Every day, I’m plagued by the temptation to take shortcuts. When I head to the library to study in my usual spot, the elevator trumps hoofing it up four flights of stairs, and when I leave my apartment to head to class, the bus beats trudging in the cold (in my defense, I do live more than a mile off campus).

Why? It requires less time and effort. It sounds crazy that humans once feared starvation, spending hours on the hunt for meat and walking miles to gather berries considering that today, with a few clicks of a mouse, food arrives at our doors minutes later.

Despite the endless benefits of technological evolution, there’s a downside: The “easy way out” has become the “only way out.” So last week, when a little bird sent me an article that features a drug with potential to reverse the effects of obesity, before I’d even finished reading the headline, my bullshit detector went berserk.

I roll my eyes at the copious flamboyant features that pepper readers with tall tales of losing 12 pounds in five days — or a fast fix for obesity. But there’s a stark difference between a US Weekly cover story about Kourtney Kardashian’s secrets to shedding baby weight and a published study by the University of Michigan’s Life Science Institute. So I pried my mind open, for once, and gave it a chance.

Here’s the gist: This drug, Amlexanox, when tested on mice with “excessive calorie storage,” reduced body mass and improved metabolism; according to the article, it seeks to “burn more, and store less energy.”

I commend the efforts to do “damage control,” but what about that whole “excessive calorie storage” thing in the first place? Giving someone who overeats a drug that burns calories fails to address the true dilemma. It’s like surface-snipping weeds; they always grow back unless you yank ‘em at the root.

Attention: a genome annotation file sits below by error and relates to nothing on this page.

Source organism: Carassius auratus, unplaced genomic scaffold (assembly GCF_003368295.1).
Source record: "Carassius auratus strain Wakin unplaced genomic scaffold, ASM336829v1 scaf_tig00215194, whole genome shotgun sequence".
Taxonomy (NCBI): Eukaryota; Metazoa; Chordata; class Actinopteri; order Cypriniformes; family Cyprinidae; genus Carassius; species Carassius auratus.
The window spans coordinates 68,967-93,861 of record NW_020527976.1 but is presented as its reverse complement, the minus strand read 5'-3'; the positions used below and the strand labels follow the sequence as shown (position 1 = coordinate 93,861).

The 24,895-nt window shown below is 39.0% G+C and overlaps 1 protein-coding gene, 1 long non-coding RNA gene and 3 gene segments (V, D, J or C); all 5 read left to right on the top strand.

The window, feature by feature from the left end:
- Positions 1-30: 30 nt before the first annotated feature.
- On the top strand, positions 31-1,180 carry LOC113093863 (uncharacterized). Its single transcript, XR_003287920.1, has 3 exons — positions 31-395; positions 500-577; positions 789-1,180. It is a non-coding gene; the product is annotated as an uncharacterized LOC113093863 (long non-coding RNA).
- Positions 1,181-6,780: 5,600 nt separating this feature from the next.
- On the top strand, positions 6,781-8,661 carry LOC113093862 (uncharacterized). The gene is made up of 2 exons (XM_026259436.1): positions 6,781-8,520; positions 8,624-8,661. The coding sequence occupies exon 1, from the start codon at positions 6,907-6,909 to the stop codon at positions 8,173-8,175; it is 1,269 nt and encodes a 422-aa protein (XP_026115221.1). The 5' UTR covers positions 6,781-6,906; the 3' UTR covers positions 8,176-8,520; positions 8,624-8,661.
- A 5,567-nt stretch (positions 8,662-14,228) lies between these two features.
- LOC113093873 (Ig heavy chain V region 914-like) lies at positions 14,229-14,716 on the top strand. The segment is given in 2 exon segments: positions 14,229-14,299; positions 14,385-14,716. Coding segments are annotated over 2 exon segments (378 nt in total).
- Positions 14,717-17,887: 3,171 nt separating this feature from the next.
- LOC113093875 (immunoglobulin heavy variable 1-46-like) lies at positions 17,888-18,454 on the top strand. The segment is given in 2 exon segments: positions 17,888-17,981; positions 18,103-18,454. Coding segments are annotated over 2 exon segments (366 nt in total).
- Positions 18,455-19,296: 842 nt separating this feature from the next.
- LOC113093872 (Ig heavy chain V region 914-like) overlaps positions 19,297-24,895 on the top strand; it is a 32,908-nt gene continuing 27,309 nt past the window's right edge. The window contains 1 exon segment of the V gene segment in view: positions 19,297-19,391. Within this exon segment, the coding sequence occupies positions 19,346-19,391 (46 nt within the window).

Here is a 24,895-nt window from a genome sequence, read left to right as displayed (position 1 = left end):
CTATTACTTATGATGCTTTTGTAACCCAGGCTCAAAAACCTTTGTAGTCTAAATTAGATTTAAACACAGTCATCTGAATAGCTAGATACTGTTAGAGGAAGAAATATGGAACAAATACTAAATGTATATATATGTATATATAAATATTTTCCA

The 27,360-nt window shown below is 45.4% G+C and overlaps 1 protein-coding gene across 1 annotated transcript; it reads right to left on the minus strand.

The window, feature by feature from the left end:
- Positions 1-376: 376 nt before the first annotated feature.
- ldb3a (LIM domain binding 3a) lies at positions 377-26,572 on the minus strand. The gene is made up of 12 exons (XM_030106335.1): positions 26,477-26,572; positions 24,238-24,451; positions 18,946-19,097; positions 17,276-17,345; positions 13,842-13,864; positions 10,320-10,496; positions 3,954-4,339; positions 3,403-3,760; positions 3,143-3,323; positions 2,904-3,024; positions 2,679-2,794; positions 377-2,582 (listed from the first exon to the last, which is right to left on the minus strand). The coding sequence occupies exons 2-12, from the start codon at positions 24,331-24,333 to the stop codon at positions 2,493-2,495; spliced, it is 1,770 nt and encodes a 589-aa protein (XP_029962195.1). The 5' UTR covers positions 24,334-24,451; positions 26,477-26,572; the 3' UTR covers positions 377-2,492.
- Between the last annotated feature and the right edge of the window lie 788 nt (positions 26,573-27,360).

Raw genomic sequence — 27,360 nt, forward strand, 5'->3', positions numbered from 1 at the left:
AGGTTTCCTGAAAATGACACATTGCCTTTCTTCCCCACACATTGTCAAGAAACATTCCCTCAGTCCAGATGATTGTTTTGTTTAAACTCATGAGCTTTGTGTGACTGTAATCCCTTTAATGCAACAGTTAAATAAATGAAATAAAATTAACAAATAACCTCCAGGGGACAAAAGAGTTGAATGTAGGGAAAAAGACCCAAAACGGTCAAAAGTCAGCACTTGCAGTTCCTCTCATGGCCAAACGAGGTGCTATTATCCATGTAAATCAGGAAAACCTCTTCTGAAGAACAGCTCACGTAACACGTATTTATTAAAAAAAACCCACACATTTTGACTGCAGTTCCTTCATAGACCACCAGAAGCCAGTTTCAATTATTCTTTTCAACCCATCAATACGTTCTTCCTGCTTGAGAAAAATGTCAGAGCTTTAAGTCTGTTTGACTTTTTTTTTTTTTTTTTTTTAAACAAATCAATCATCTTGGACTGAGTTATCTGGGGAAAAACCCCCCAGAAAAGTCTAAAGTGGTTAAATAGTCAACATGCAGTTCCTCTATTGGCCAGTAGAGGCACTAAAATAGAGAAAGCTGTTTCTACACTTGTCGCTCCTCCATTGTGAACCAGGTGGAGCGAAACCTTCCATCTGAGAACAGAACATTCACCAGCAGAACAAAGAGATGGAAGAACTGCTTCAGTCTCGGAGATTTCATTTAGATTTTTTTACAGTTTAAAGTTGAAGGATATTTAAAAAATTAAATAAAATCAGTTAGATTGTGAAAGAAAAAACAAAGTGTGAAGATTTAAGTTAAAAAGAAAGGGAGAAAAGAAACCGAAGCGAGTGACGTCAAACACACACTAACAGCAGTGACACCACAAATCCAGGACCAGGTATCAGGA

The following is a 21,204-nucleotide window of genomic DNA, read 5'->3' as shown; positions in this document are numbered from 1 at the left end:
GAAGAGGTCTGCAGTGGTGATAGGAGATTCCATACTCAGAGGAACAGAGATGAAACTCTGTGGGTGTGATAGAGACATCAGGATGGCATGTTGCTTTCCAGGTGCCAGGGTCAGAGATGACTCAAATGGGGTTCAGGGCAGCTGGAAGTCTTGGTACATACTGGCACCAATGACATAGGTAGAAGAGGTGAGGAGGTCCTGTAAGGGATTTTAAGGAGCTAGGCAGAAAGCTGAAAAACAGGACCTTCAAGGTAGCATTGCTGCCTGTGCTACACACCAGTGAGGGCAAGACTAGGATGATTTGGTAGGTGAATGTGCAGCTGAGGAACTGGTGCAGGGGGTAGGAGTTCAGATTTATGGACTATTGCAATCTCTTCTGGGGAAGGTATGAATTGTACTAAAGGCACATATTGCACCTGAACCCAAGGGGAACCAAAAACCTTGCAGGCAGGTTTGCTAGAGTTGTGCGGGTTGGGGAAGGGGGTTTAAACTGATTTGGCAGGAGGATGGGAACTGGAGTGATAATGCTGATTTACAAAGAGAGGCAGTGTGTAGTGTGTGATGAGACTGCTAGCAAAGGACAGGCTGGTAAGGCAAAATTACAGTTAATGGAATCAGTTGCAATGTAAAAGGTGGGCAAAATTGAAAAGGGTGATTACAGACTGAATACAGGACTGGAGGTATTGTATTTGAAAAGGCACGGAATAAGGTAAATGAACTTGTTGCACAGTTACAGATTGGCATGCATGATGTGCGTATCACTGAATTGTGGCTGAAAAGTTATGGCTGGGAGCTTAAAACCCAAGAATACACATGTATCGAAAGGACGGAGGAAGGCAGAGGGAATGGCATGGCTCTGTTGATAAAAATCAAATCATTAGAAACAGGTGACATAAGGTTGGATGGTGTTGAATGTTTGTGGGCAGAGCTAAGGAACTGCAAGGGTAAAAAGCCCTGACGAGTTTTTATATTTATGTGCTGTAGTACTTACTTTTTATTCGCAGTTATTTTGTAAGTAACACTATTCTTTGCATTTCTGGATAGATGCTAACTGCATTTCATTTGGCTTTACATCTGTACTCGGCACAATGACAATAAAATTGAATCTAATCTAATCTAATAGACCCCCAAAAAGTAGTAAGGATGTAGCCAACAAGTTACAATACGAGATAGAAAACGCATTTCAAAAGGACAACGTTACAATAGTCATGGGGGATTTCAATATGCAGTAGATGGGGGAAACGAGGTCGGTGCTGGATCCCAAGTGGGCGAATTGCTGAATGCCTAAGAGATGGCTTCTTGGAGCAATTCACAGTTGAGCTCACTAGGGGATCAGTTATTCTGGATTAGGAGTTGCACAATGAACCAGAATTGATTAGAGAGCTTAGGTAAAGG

Let’s say your metabolism is like a fireplace, and calories are the logs. Load too many logs on the fire — more than it can efficiently burn — and a big, fat pile of wood accumulates. Quit smothering the fire with more logs than it can incinerate, and there’s no need to douse it with lighter fluid.

I’m not a scientist nor a master of the field, and I applaud those combating our country’s heath crisis but — as a former Division I athlete, an avid runner and someone relatively knowledgeable on the subject of health and fitness — the root of the problem here isn’t the human body; it knows how to burn calories. The underlying issue is human behavior and the choices we make about food and exercise — and that’s a matter of psychology, not biology.

So while a “weight-loss drug” sounds like an ideal solution to reversing obesity, could it be, in reality, more of a hindrance? Here’s my mindset: I’d jump for joy if a licensed professional told me I could pop a pill and lose weight, because it’s yet another “easy way out.” Why work off the pounds when something can work them off for me? Hell, I’d even be tempted to consume a little more grub than usual to “test it out.”

I don’t assert that scientists ignore the necessity for behavioral modification — of course they don’t. Without a doubt, when doctors prescribe any type of “health-enhancing” drug, they additionally “prescribe” their patient to “eat well and exercise.” But we learn this in kindergarten, and it’s no big secret they only teach you in medical school.

I argue that a scientifically-proven helping hand and intrinsically-motivated behavioral improvement might not coexist symbiotically when the well-crafted human tendency to seek instant gratification is firing on all cylinders.

If I have the answer sheet to a test, why would I learn the material? Maybe if it’s 2:30 a.m. and I haven’t studied I can get away with it once. But long term, I’m screwed because, more often than not, life hands you obstacles, not answer sheets.

It’s tough, but we don’t have to cheat, or cut corners, or succumb to our “easy way out” environment. We can climb the stairs instead of riding the elevator. We can walk a mile instead of hopping on the bus.

While some drugs might help improve our health, it’s more important to help ourselves.

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